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Hawaii Public Schools Resume With Anxiety, Excitement of New Year

AP Photo/Jennifer Sinco Kelleher

Hawaii public schools today begin a month of distance learning to kick off the new school year.

But for many students -- and some parents -- it will be back to campus to learn in person how to use online technology and meet the teachers.

The teachers’ union opposes that plan. It says it’s not safe to hold in-person training while COVID-19 cases are surging.

At Kauai High School, about half the students, several hundred of them, are expected on campus to attend all-day classes for one week.

Jonathan Medeiros teaches language arts there. His wife is a public school teacher as well and they have two children.

"I’m excited by the prospect of getting to meet my students but I’m also worried about it," Medeiros said. "In the back of my head, and I’m trying to push it back because I know that it’s out of my control to a certain extent, but in the back of my mind I’m worried.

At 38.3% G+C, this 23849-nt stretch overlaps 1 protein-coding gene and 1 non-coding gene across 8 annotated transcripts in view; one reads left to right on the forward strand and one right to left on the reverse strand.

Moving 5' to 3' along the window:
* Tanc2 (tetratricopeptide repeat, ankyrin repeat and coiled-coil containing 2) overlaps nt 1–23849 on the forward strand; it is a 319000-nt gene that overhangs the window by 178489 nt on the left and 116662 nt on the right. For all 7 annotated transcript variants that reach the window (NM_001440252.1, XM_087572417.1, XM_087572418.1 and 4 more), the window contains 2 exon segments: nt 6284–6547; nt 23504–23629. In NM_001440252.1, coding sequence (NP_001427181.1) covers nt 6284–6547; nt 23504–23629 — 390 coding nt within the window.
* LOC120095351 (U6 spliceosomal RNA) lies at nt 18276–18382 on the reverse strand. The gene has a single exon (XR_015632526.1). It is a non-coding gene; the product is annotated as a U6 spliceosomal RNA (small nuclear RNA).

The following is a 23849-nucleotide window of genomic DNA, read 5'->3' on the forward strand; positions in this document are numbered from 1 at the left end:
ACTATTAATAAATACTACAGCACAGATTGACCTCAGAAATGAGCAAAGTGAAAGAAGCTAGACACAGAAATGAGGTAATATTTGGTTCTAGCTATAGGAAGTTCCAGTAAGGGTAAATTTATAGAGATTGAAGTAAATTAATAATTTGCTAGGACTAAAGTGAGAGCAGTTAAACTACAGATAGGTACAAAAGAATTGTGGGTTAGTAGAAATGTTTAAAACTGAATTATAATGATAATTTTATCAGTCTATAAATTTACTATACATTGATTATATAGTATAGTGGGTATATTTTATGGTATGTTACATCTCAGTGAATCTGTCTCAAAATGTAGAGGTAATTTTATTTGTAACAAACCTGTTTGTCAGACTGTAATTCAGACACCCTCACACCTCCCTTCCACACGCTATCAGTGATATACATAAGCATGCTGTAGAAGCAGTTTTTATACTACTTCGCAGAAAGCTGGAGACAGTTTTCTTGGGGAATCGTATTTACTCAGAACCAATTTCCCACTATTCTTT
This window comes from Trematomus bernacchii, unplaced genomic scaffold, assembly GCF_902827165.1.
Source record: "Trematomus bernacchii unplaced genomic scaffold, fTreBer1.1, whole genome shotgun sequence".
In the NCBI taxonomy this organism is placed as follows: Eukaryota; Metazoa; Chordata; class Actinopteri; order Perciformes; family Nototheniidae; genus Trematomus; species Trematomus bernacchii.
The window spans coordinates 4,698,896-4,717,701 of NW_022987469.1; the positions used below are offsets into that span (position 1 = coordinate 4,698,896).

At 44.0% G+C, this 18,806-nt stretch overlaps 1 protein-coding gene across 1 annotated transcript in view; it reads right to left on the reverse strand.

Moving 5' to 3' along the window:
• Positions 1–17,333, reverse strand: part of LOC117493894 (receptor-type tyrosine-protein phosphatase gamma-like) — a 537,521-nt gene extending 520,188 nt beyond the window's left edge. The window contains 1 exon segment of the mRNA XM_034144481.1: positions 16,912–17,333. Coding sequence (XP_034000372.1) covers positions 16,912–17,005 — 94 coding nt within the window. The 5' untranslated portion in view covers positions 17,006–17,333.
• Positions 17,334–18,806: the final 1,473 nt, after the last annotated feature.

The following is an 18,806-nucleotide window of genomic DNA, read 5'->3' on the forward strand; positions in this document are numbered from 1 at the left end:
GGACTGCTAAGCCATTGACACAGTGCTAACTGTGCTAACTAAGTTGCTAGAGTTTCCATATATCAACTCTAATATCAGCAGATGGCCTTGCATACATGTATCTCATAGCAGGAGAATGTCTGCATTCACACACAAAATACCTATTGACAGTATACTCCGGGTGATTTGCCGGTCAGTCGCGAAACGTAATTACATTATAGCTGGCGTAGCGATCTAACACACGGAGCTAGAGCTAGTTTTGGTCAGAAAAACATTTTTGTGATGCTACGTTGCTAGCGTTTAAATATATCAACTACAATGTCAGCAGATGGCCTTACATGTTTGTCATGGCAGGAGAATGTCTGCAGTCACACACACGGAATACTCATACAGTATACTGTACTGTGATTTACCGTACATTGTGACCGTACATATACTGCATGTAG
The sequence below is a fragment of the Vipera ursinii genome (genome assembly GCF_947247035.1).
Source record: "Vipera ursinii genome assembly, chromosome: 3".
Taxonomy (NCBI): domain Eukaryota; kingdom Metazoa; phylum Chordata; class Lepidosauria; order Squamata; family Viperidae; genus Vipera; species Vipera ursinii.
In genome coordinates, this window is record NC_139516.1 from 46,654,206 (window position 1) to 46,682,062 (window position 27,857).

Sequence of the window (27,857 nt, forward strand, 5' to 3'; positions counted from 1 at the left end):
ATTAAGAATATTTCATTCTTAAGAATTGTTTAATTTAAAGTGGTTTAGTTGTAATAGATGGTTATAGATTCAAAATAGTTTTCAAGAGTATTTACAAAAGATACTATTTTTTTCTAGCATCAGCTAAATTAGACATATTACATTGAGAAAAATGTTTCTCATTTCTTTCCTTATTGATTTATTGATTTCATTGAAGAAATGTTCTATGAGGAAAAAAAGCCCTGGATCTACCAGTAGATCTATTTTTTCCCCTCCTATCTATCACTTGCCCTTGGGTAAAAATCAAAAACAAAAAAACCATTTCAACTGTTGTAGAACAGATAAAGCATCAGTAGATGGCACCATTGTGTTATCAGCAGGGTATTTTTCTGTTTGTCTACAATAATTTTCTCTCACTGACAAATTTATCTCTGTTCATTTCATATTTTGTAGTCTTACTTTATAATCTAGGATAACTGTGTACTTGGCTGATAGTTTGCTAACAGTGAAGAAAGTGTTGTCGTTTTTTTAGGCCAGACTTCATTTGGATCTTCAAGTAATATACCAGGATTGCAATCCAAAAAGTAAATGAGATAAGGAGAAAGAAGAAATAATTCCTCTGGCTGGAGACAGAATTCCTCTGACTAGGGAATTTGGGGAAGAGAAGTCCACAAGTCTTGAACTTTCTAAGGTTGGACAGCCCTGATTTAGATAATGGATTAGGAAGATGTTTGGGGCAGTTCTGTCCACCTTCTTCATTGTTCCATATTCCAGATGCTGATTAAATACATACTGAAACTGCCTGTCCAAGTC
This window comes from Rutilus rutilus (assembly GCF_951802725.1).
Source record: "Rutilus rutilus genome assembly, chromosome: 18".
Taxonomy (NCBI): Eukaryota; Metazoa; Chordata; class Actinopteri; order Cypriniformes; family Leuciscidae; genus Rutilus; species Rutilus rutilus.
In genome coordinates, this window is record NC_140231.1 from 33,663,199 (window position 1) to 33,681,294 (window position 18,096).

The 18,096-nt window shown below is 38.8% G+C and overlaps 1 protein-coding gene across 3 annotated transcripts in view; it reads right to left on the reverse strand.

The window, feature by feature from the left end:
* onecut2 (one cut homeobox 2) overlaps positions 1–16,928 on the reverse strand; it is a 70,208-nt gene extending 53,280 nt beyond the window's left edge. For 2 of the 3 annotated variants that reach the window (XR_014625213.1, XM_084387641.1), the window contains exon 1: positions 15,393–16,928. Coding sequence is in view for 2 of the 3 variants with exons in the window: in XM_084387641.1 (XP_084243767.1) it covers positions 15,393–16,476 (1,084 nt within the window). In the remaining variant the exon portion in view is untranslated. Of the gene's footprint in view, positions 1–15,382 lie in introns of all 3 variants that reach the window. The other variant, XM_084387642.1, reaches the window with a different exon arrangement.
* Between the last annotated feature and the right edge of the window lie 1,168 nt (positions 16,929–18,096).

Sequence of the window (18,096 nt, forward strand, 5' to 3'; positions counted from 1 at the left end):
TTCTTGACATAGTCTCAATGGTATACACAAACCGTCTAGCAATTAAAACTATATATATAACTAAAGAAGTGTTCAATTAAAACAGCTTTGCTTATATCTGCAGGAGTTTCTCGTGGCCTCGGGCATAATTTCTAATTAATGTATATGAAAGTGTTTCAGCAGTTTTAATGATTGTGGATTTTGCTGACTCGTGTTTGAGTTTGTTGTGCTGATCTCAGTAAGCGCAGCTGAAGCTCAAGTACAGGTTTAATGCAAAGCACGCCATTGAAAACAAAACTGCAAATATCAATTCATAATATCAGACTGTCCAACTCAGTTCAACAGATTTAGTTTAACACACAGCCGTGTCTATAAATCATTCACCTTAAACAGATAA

"My girls go back to their schools on Monday, my wife goes back to her school on Monday, I go back to mine. Nobody actually knows where the virus is and I’m concerned about everybody’s safety and I feel like maybe it’s too dark to say, but if kids go back to school, there will definitely be sick kids and that’s scary."

The state Department of Education says personal protective equipment has been ordered and is on its way. But Medeiros says so far he’s only been given a spray bottle of cleaning solution, one bottle of hand sanitizer and five disposable face masks.

The Hawaii State Teachers Union has filed a prohibited practice complaint against the state asking that the board issue an order preventing the state Department of Education from requiring teachers to report to school while COVID cases are surging.

But the DOE says that will not stop students and teachers from starting school today.

Ashley Mizuo
Born and raised on O’ahu, she’s a graduate of ‘Iolani School and has a BA in Journalism and Political Science from Loyola University Chicago and an MA in Public Affairs Reporting from the University of Illinois-Springfield.
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